Again at the IEA and Free Enterprise Group event on growth last week it was striking that so many of the speakers from Andrew Tyrie to Allister Heath expressed their scepticism about the project.  Proponents of a new line just haven’t convinced free market economists and commentators, people who do appreciate the case for infrastructure investment, that this is the right project.
Besides simple train envy, the principle case for the line seems to be that the business community wants it, or the Midlands and the North want it.  But when you actually survey people you find that business leaders are unconvinced by the case for the scheme, and the Midlands and Wales – the only place that will see a new connection to London this side of 2030 – is one of the areas where people are most in favour of cutting the project.  In terms of public opinion this isn’t a North versus South issue.

While most of the cost is in the future, a lot of money is at stake within this Parliament.  John Redwood has investigated the short term costs.

5. Scrap the Green Investment Bank – £2.7 billion saving in total

Many climate policies are important because they add to living costs and thereby make broader fiscal austerity more painful for families.  If you can reduce energy bills with a more affordable energy policy, along with other costs that particularly affect pensioners like council tax, then over time it may be more politically feasible to cut the Winter Fuel Allowance for example.  But most of the big bills aren’t going to be paid through taxes and spending.

An exception is the Green Investment Bank, which the Government is planning on capitalising with £3 billion.  The principle objective is to address the shortfall in investment to meet draconian targets in the energy sector, which require £200 billion of investment over the decade to 2020.  Those targets arbitrarily single out renewable energy as a way of cutting emissions though.  And are premised on the successful pursuit of a global deal which has been retreating steadily further away since the failure of the Copenhagen conference.  We need to stop asking what our share would be if a global government were allocating cuts in emissions, and instead ask how a country with considerable financial and technical resources, but only responsible for well under two per cent of global emissions, can help in a world where the major emitters aren’t willing to pay a heavy price to emit less.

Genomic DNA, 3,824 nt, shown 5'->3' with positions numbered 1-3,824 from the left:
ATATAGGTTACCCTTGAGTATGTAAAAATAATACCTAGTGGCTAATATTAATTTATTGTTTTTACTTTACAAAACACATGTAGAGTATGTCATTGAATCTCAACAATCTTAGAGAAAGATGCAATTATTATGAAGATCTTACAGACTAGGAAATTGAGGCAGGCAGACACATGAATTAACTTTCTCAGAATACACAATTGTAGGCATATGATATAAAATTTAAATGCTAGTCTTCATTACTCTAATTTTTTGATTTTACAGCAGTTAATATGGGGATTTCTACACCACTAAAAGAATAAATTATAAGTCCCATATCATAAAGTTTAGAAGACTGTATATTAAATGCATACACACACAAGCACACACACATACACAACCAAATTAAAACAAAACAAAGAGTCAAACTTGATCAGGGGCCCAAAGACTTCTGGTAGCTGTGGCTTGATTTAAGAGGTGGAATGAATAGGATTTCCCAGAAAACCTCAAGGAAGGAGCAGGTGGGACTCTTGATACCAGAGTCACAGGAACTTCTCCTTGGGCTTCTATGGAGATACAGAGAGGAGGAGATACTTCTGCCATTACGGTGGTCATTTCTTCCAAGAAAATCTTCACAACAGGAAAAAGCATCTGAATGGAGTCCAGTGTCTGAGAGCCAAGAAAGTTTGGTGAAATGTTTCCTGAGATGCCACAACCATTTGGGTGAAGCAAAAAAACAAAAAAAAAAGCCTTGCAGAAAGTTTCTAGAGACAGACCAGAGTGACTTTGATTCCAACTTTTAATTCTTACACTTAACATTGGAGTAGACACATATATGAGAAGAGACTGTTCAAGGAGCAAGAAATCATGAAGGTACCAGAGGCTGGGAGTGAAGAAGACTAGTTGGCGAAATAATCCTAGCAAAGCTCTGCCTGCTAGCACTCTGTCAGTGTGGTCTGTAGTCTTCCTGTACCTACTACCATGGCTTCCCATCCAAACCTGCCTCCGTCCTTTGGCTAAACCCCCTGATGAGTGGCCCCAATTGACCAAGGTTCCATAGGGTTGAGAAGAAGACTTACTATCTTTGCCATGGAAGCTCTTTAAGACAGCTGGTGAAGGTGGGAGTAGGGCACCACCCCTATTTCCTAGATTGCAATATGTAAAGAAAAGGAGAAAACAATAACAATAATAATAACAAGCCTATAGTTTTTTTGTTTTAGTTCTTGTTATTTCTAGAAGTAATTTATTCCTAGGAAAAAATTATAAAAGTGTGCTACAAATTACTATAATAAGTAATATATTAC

The answer is to focus smaller amounts of money on research and development to offer new and more affordable alternatives to fossil fuels.  The Government is developing the right tools here, with David Willetts introducing new prizes for specific developments, an option I looked at in Let them eat carbon.  We can save billions and achieve more by cutting the money spent on the Green Investment Bank and other spending intended to deploy expensive sources of energy now, and instead directly putting British scientists and engineers to work developing new options.
The saving above is based on a 90 per cent cut from the £3 billion capitalisation as a simple metric, though under the present plans the Treasury would obviously hope that money is recouped and used for fresh investments by the Bank over time, and the financing arrangements are in general a little complicated.

6. Scale back Whitehall

In the longer term the Government should look at how further savings can entrench its reform agenda.  So long as there are still big Government Departments in Whitehall there will still be a temptation to reassert central control over local councils, schools, police forces and other institutions being set free right now as part of the localism agenda.  As those institutions are more and more accountable to either those who use them – i.e. parents in the case for education, or local voters, i.e. local voters in the case of local councils and the police – there should be less and less for the Departments to do.